Modern makeover: A hidden midcentury masterpiece gets a major update

Commissioned in 1952, the Charlottesville home was designed by Edward Durell Stone, whose architectural work also includes the original Museum of Modern Art, in New York, and the Kennedy Center, in Washington, D.C. Photo: Stephen Barling Commissioned in 1952, the Charlottesville home was designed by Edward Durell Stone, whose architectural work also includes the original Museum of Modern Art, in New York, and the Kennedy Center, in Washington, D.C. Photo: Stephen Barling

On a quiet street in Charlottesville sits a not-too-eyecatching house, its plain brick façade all but obscured by a screen of trees. Yet this is far from an ordinary rancher. In fact, it serves as a connection to a wider, more cosmopolitan world, and to an optimistic time in architectural history, when the International Style was bringing construction into the modern age. The house was designed by Edward Durell Stone, a celebrity architect who later dreamed up New York’s Museum of Modern Art (the original building, on West 53rd Street, which has expanded considerably over the years) and the Kennedy Center in Washington, D.C. The Charlottesville home, known as Stone’s Throw, is one of the city’s true hidden gems, created by the U.S. architect whose prominence was second only to Frank Lloyd Wright’s, according to a 1958 Architectural Forum article.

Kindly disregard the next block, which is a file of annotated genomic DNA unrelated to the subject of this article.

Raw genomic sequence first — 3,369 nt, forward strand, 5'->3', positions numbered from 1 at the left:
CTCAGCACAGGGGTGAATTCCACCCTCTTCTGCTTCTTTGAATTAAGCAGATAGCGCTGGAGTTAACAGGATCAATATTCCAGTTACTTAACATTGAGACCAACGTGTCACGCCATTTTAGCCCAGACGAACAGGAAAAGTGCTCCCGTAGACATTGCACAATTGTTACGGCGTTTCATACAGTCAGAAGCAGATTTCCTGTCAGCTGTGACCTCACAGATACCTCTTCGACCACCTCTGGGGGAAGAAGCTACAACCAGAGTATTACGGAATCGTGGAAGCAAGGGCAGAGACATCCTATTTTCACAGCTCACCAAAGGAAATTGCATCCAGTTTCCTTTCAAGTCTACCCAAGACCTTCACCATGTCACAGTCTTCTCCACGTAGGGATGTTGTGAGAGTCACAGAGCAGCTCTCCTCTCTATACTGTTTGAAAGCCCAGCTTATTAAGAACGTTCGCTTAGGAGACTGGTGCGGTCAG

Connections to the outdoors form the the central organizing idea of the house. Two small bedrooms open into the internal courtyard shown here. Photo: Stephen Barling

Based in New York, Stone was commissioned to design the house in 1952 by a UVA doctor and his wife, Charles and Gladys Frankel. Though it’s not known exactly how the couple chose Stone or what they hoped he would produce, they evidently found it pleasing—or, at least, Mrs. Frankel did. Stone’s Throw served as her home for 64 years.

The structure has all the hallmarks of its historical moment. Elegant and minimal, with a single story split into two levels, it delivers drama while eschewing traditional ornamentation. It’s organized around connections to the outdoors, with two smaller bedrooms opening onto a private courtyard, and an entire rear wall made of glass, creating an uninterrupted view of the backyard from the master bedroom and the primary living space.

Yet in 2016, when Curry and Andre Uflacker bought the house, its modernist design conflicted with many of the finishes and furnishings. “There was a lot of heavy carpeting and silk drapes,” says Curry. Stone, who died in 1978, had originally specified contemporary furniture in his plans—Eames chairs, Herman Miller desks—but the Frankels’ traditional furniture and wallpaper made for an uneasy match with his clean, horizontal lines.